I did see someone mentioned, and I did forget to respond to the UV light question, so forgive me for that. It is—one of the thoughts as to why we’ve seen less spread outdoors is UV light. As a general matter UV light is inhospitable to viruses and other microbes. Obviously, you have a lot of air circulation as well. I haven’t seen beyond—haven’t seen many studies indoors. The only thing is, of course, you can’t irradiate a room with UV light with people in it. And in terms of cleaning products by and large people have—there are other options that can be effective in cleaning surfaces. So I’m not sure it’ll play too much of a role in the conversation we’re having. But it certainly is one of the factors that people expect to account for the fact that the virus spreads far less frequently outdoors.
FASKIANOS: Thank you. Let’s go to Heather Hillard next.
Q: Hi. Thank you for taking my question. I am here in the greater New Orleans area, where we are right now competing to be number two or number three with the number of cases we have.
And my question is, the antibody results that are coming back, that if you’ve been exposed, and positive, and recover, that now the antibodies are not as prevalent in people. And even Tom Hanks is saying, because he’s part of the original, you know, study, since he got sick so early on. Do you see an antibody factor in this, that if teachers had been exposed and recover that they could have gone back to teach in classroom, in situ, or is there some aspect of this that it’s not just the nasal testing but there’s another aspect of this with antibodies that we might be able to capture, to provide a safe environment for children and teachers?
BOLLYKY: So the primary—great question and thank you for it. The primary question—or primary use that people have made of serological right now is to get a sense overall of the spread of the virus and the extent of the population being exposed. There are a number of reasons why people have been hesitant to use it as a form of kind of immunity passport for people operating in settings. One is a lot of the serological tests haven’t been particularly accurate. That’s improving over time but has been an issue. The tests of infection are a lot more accurate, particularly the PCR tests of infections are a lot more accurate than the serological tests. So that’s one.
The second reason is you don’t want to give people a perverse incentive to get infected, so they can work. So there have been a lot of reluctance in that setting. The third reason is there is still some open debate—and this ties to your Tom Hanks comment—about the degree to which people clear the virus. We do—you know, for most coronaviruses you would expect to see some acquired immunity. It is—we’re still not one—you still see some anomalous reports of people who had been previously infected testing as not infected and then later testing as infected again. And it’s not entirely clear what’s going on in those cases. They’re not common. But you know, again, this is a novel virus and—a novel virus. And to that extent, we don’t know.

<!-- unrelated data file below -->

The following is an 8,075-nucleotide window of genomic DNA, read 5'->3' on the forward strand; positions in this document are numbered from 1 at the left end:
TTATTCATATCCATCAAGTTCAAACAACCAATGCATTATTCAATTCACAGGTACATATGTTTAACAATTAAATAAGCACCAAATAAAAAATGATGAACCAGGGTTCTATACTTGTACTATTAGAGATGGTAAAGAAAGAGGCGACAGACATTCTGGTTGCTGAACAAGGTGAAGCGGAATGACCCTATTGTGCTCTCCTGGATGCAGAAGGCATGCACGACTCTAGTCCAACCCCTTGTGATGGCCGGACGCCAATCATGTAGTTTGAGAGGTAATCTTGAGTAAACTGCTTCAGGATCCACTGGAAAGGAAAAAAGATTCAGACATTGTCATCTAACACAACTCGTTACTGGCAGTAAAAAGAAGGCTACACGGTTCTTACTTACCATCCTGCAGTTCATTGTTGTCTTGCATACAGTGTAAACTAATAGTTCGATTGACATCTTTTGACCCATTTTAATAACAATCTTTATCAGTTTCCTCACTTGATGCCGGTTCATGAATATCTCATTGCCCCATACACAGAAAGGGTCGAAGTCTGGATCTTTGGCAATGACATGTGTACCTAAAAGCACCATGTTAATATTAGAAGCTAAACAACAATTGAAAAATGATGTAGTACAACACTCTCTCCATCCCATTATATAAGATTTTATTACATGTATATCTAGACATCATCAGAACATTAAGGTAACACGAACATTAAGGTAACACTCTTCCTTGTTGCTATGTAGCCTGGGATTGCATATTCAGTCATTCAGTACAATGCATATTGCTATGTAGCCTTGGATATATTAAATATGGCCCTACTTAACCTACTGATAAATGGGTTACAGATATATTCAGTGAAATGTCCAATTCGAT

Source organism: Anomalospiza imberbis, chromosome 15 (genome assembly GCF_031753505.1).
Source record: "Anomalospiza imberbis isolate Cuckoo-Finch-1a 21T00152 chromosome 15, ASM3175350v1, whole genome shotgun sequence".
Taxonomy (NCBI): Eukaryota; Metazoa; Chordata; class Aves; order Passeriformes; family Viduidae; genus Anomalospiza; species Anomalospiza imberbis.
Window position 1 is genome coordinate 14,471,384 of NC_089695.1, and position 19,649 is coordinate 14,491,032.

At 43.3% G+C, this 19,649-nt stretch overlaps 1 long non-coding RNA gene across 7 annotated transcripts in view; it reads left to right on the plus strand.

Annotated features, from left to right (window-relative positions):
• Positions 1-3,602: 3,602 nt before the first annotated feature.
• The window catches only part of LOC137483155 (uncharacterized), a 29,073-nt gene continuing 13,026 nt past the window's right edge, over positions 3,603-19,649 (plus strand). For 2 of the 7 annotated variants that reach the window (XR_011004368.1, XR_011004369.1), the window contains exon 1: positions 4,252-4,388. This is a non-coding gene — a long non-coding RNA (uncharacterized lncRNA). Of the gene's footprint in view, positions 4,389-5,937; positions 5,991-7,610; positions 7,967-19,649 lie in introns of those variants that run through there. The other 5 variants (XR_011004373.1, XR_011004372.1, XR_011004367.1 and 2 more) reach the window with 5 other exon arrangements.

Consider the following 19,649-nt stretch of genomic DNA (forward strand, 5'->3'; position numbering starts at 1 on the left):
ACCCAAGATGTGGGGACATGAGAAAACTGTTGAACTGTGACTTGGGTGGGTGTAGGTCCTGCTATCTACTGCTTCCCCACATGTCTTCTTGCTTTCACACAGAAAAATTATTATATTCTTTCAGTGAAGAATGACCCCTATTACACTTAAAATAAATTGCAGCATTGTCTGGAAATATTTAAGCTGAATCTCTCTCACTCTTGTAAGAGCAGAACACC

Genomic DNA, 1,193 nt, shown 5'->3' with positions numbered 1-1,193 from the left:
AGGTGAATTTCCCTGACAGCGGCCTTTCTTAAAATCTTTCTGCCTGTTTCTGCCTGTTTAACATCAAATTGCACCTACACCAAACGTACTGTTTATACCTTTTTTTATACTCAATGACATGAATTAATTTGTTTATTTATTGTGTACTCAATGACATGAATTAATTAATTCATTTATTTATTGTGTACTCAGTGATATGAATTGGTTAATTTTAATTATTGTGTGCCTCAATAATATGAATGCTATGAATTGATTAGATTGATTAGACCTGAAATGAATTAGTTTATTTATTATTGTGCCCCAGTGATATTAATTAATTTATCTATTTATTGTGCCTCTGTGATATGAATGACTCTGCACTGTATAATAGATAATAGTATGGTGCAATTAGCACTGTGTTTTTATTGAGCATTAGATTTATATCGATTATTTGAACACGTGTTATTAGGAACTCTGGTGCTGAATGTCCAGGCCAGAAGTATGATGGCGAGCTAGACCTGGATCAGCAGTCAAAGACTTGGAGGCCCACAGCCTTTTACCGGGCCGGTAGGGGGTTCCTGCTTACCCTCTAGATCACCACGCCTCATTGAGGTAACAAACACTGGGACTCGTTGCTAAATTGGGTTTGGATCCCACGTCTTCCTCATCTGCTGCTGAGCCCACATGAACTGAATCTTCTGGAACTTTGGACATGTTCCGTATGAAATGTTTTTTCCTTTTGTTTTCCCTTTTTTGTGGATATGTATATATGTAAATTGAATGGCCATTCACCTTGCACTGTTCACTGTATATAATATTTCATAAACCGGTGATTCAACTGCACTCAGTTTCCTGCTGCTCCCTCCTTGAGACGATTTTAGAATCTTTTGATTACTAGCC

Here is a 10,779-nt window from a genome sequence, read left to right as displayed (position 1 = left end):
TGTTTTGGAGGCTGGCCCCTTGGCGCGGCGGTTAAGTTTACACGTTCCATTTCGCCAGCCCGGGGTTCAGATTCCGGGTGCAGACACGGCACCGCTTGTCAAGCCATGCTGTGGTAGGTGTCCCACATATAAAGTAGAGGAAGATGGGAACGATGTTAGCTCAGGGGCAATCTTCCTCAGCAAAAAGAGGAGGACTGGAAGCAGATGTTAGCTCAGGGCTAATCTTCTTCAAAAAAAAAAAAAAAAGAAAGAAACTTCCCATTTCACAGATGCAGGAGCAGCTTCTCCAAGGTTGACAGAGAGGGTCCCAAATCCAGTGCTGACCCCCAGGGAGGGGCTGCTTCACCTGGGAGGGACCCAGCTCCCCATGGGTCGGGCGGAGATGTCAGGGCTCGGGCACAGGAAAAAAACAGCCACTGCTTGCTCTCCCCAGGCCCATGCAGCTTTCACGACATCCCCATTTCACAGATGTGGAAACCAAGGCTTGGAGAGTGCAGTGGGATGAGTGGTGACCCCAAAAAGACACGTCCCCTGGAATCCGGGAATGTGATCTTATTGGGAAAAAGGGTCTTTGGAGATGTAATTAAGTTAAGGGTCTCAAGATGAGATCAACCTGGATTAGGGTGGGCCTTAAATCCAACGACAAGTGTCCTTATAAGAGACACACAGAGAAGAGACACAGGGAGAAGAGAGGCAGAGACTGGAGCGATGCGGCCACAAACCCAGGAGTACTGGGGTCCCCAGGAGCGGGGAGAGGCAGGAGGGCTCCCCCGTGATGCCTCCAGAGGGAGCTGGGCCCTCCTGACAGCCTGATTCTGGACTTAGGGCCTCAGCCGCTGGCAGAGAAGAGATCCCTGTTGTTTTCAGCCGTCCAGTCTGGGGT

And I saw your comment. And please don’t—I’m saying more for the group, not because I think your question in particular was suggesting that teachers go out and get sick so that they can work. But giving the broader notion why people are hesitant to use serological tests as a condition of employment. But I don’t mean to suggest that you were implying that they should do so in this case. Please.
FASKIANOS: Sorry about that. I’m trying to unmute myself.
Let’s go next to Susan Hairston is up next.
Q: Thank you for reengaging these calls, Irina. I have missed you all. You have really—I’m a councilwoman in Summit, New Jersey. And I have found these calls to be ahead of the curve in information on what’s been happening in the New York-New Jersey-Connecticut area. So glad you’re back. Thank you.
FASKIANOS: Thank you.
Q: And thank you to Thomas for this information. I want to follow up on two questions. We know that there is the racial disparity. And I haven’t heard talk about it with children. And so if you can share specifically if you’re finding that to be the case. And I relate that to the studies that you’ve done overseas. And so I don’t hear anything highlighting what you’ve learned overseas about racial disparities, especially in the countries that you’ve chosen. And I happen to have a call with a client in South Africa who was really speaking about the low incidence that they’re having. However, they are taking it very, very seriously, and in lockdown. And so I wondered if that was how you were relating when you said there’s underreporting happening in other countries. So I don’t want to mucky up my question too much, but I hope I’ve given you enough to go on. Thank you.